As a pelvic physical therapist, I want help women figure out how to best give their body the care and support needed to continue their healing journey and do what they love.
Here is what I may do with a patient depending on their symptoms.
Strengthen what is weak
Lengthen what is painful
Support joints that are irritated
Coordinate their pelvic floor to work with and not against abdominals and diaphragm
Understand the role changing hormones play in recovery
Get back to exercise in a safe way
Take care of their own body while caring for baby
Have a better understanding of a body that often feels unfamiliar after childbirth
My goal is always to empower new moms with the truth of what is going on in their body and the hope that they can get better and feel stronger. I am passionate about women receiving pelvic floor rehab postpartum even if they feel like they are doing well. We may only need one or two visits, but it is a great time to practice preventative care and learn about changes in your pelvis and abdomen after birth.
I hope for all my patients that the skills they learn in rehab will help them throughout their lives.
You are not alone, mama! There are plenty of therapists like me and the awesome practitioners on the Rise team who want to support you in your recovery journey. Reach out, ask us questions, come meet us! We would love to know you!
Cora is a physical therapist who has over 180 hours of continuing education specifically devoted to the treatment of those with pelvic dysfunction and low back pain. She works for Athletico Physical Therapy (Knapp’s Corner location). She offers free 30 minute assessments to patients interested in how physical therapy could help them. For more information contact Athletico Physical Therapy at 616-818-0586 or click the link to request an appointment! https://www.athletico.com/patients/request-appointment/?location=grand-rapids-knapps-corner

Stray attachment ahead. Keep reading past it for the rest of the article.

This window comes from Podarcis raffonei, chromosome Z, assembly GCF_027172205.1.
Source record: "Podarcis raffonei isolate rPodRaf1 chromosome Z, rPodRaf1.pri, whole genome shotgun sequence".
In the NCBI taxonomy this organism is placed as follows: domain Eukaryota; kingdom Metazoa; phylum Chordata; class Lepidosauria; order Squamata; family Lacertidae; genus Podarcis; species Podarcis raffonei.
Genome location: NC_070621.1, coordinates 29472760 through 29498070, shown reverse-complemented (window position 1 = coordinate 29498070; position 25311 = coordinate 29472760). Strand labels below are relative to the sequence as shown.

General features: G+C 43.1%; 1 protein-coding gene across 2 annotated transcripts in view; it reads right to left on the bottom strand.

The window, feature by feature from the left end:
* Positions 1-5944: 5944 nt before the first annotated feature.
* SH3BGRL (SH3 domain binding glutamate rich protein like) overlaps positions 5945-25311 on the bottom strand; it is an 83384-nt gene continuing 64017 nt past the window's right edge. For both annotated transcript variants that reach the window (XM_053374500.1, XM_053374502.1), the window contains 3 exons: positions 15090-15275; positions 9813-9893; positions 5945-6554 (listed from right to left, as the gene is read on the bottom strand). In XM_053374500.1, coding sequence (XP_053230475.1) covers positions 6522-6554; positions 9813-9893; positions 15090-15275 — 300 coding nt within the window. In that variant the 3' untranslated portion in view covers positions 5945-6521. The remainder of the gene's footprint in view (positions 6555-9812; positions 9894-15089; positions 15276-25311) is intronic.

*At one year postpartum, 77% of moms will have low back pain, 49% some type of urinary incontinence and 40% will have both.
*The American College of Obstetricians (ACOG) reports that 18% of vaginal deliveries will result in muscle damage to the anal sphincter leading to 13-25% of women having difficulty controlling gas or bowels.
*ACOG reports that perineal pain occurs for 10% of women a year after vaginal delivery. 30% women have pain with sex 3 months after delivery and 17% 6 months after delivery.
1. American College of Obstetricians and Gynecologists. Accidental bowel leakage. ACOG FAQ 139. Washington, DC: American College of Obstetricians and Gynecologists; 2014. Available at: https://www.acog.org/Patients/ FAQs/Accidental-Bowel-Leakage.
2. American College of Obstetricians and Gynecologists. Pelvic support problems. ACOG FAQ 012. Washington, DC: American College of Obstetricians and Gynecologists; 2017. Available at: https://www.acog.org/Patients/ FAQs/Pelvic-Support-Problems.
3. American College of Obstetricians and Gynecologists. Urinary incontinence. ACOG FAQ 081. Washington, DC: American College of Obstetricians and Gynecologists; 2016. Available at: https://www.acog.org/Patients/FAQs/ Urinary-Incontinence.
4. Dietz, H.P. (2013), Pelvic floor trauma in childbirth. Aust N Z J Obstet Gynaecol, 53: 220-230. doi:10.1111/ajo.12059
5. Haddow G, Watts R, Robertson J. Effectiveness of a pelvic floor muscle exercise program on urinary incontinence following childbirth. Int J Evid Based Healthcare. 2005;3(5):103–46. 10.1111/j.1479-6988.2005.00023.
6. Sangsawang, B., & Sangsawang, N. (2013). Stress urinary incontinence in pregnant women: a review of prevalence, pathophysiology, and treatment. International urogynecology journal, 24(6), 901–912. https://doi.org/10.1007/s00192-013-2061-7